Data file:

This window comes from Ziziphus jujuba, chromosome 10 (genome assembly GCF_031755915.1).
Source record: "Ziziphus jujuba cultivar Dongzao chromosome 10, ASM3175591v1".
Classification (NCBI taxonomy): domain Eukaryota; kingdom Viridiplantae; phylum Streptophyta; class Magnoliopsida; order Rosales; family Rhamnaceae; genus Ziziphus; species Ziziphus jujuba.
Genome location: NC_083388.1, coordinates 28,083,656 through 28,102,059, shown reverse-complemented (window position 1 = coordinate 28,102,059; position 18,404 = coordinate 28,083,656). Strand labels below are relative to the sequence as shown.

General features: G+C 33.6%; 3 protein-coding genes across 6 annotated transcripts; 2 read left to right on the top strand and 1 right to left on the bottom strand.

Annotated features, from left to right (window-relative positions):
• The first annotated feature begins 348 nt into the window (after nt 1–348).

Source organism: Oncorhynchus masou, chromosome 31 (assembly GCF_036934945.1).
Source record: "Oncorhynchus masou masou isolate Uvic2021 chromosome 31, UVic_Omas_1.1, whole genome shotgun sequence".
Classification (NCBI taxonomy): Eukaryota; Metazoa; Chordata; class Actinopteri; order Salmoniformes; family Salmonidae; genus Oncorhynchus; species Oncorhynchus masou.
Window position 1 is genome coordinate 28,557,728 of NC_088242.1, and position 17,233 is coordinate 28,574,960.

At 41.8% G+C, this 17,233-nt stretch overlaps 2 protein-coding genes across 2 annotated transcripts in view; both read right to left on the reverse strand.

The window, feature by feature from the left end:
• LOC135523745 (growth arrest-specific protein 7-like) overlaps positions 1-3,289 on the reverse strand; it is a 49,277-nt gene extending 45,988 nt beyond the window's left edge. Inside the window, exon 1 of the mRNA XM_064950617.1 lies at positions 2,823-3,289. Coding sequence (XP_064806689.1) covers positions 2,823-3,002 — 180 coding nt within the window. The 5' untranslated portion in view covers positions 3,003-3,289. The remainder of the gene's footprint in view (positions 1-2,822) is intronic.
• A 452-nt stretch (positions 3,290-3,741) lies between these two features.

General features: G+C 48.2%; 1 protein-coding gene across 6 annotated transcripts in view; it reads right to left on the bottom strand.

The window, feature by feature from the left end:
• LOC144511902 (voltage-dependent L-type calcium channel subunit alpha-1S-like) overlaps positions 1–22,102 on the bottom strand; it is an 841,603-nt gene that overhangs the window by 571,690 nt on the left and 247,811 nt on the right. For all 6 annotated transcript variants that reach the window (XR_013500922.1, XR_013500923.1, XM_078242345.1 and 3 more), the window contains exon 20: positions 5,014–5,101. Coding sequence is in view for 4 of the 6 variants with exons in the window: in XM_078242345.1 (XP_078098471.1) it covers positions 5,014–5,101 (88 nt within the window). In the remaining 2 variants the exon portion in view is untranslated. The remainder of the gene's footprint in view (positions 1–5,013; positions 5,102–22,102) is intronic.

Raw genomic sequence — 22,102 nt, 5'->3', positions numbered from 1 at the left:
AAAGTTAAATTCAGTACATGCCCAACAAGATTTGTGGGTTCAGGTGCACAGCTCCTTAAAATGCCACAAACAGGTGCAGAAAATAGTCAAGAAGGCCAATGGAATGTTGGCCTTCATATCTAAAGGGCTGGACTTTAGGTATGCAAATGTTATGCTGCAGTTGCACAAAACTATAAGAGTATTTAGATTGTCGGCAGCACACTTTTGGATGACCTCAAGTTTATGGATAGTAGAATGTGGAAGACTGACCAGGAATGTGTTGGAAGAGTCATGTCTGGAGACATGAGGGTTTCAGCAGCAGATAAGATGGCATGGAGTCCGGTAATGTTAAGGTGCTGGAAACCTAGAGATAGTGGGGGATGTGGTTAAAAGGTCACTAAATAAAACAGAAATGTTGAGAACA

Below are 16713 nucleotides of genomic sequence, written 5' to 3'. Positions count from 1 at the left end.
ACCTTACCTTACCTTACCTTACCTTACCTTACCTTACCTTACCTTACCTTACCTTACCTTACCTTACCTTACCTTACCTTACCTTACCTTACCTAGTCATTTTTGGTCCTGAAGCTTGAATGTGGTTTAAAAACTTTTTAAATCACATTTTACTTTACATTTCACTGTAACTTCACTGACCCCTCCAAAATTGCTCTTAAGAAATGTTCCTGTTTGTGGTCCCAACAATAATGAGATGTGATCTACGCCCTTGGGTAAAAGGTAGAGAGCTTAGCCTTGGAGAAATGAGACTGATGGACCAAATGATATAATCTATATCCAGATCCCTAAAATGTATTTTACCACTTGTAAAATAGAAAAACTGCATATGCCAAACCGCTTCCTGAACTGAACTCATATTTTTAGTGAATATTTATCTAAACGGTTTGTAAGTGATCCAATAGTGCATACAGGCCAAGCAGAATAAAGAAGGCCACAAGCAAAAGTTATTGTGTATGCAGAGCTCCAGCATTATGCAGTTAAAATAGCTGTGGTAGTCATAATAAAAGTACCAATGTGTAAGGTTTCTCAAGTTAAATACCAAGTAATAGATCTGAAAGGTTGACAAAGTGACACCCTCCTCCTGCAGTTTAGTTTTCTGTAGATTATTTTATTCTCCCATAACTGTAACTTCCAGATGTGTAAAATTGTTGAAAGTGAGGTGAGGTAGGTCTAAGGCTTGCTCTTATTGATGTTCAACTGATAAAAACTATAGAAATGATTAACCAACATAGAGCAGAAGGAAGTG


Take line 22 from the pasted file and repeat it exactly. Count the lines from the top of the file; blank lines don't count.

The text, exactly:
ACCTTACCTTACCTTACCTTACCTTACCTTACCTTACCTTACCTTACCTTACCTTACCTTACCTTACCTTACCTTACCTTACCTTACCTTACCTAGTCATTTTTGGTCCTGAAGCTTGAATGTGGTTTAAAAACTTTTTAAATCACATTTTACTTTACATTTCACTGTAACTTCACTGACCCCTCCAAAATTGCTCTTAAGAAATGTTCCTGTTTGTGGTCCCAACAATAATGAGATGTGATCTACGCCCTTGGGTAAAAGGTAGAGAGCTTAGCCTTGGAGAAATGAGACTGATGGACCAAATGATATAATCTATATCCAGATCCCTAAAATGTATTTTACCACTTGTAAAATAGAAAAACTGCATATGCCAAACCGCTTCCTGAACTGAACTCATATTTTTAGTGAATATTTATCTAAACGGTTTGTAAGTGATCCAATAGTGCATACAGGCCAAGCAGAATAAAGAAGGCCACAAGCAAAAGTTATTGTGTATGCAGAGCTCCAGCATTATGCAGTTAAAATAGCTGTGGTAGTCATAATAAAAGTACCAATGTGTAAGGTTTCTCAAGTTAAATACCAAGTAATAGATCTGAAAGGTTGACAAAGTGACACCCTCCTCCTGCAGTTTAGTTTTCTGTAGATTATTTTATTCTCCCATAACTGTAACTTCCAGATGTGTAAAATTGTTGAAAGTGAGGTGAGGTAGGTCTAAGGCTTGCTCTTATTGATGTTCAACTGATAAAAACTATAGAAATGATTAACCAACATAGAGCAGAAGGAAGTG